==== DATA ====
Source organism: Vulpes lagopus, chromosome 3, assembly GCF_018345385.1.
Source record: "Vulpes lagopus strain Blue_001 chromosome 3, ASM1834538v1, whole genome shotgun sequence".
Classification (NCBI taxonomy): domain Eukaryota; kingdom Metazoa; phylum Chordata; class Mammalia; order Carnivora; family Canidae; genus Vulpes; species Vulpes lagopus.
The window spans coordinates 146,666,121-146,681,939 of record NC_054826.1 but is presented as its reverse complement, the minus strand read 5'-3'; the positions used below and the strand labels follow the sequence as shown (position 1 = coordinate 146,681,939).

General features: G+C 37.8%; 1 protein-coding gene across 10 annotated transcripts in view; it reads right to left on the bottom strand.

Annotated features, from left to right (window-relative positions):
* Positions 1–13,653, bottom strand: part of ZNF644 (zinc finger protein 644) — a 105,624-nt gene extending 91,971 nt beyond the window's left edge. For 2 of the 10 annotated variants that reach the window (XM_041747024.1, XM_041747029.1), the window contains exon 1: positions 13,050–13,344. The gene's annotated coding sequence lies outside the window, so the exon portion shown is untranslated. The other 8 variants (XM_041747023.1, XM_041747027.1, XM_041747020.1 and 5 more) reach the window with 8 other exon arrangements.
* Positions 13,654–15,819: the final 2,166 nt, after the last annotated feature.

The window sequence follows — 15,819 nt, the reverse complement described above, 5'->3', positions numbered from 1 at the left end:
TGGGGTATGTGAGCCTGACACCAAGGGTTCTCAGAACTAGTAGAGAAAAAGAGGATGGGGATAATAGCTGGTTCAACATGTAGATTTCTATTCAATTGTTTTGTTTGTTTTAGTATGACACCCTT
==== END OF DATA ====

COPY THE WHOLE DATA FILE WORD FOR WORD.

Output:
Source organism: Vulpes lagopus, chromosome 3, assembly GCF_018345385.1.
Source record: "Vulpes lagopus strain Blue_001 chromosome 3, ASM1834538v1, whole genome shotgun sequence".
Classification (NCBI taxonomy): domain Eukaryota; kingdom Metazoa; phylum Chordata; class Mammalia; order Carnivora; family Canidae; genus Vulpes; species Vulpes lagopus.
The window spans coordinates 146,666,121-146,681,939 of record NC_054826.1 but is presented as its reverse complement, the minus strand read 5'-3'; the positions used below and the strand labels follow the sequence as shown (position 1 = coordinate 146,681,939).

General features: G+C 37.8%; 1 protein-coding gene across 10 annotated transcripts in view; it reads right to left on the bottom strand.

Annotated features, from left to right (window-relative positions):
* Positions 1–13,653, bottom strand: part of ZNF644 (zinc finger protein 644) — a 105,624-nt gene extending 91,971 nt beyond the window's left edge. For 2 of the 10 annotated variants that reach the window (XM_041747024.1, XM_041747029.1), the window contains exon 1: positions 13,050–13,344. The gene's annotated coding sequence lies outside the window, so the exon portion shown is untranslated. The other 8 variants (XM_041747023.1, XM_041747027.1, XM_041747020.1 and 5 more) reach the window with 8 other exon arrangements.
* Positions 13,654–15,819: the final 2,166 nt, after the last annotated feature.

The window sequence follows — 15,819 nt, the reverse complement described above, 5'->3', positions numbered from 1 at the left end:
TGGGGTATGTGAGCCTGACACCAAGGGTTCTCAGAACTAGTAGAGAAAAAGAGGATGGGGATAATAGCTGGTTCAACATGTAGATTTCTATTCAATTGTTTTGTTTGTTTTAGTATGACACCCTT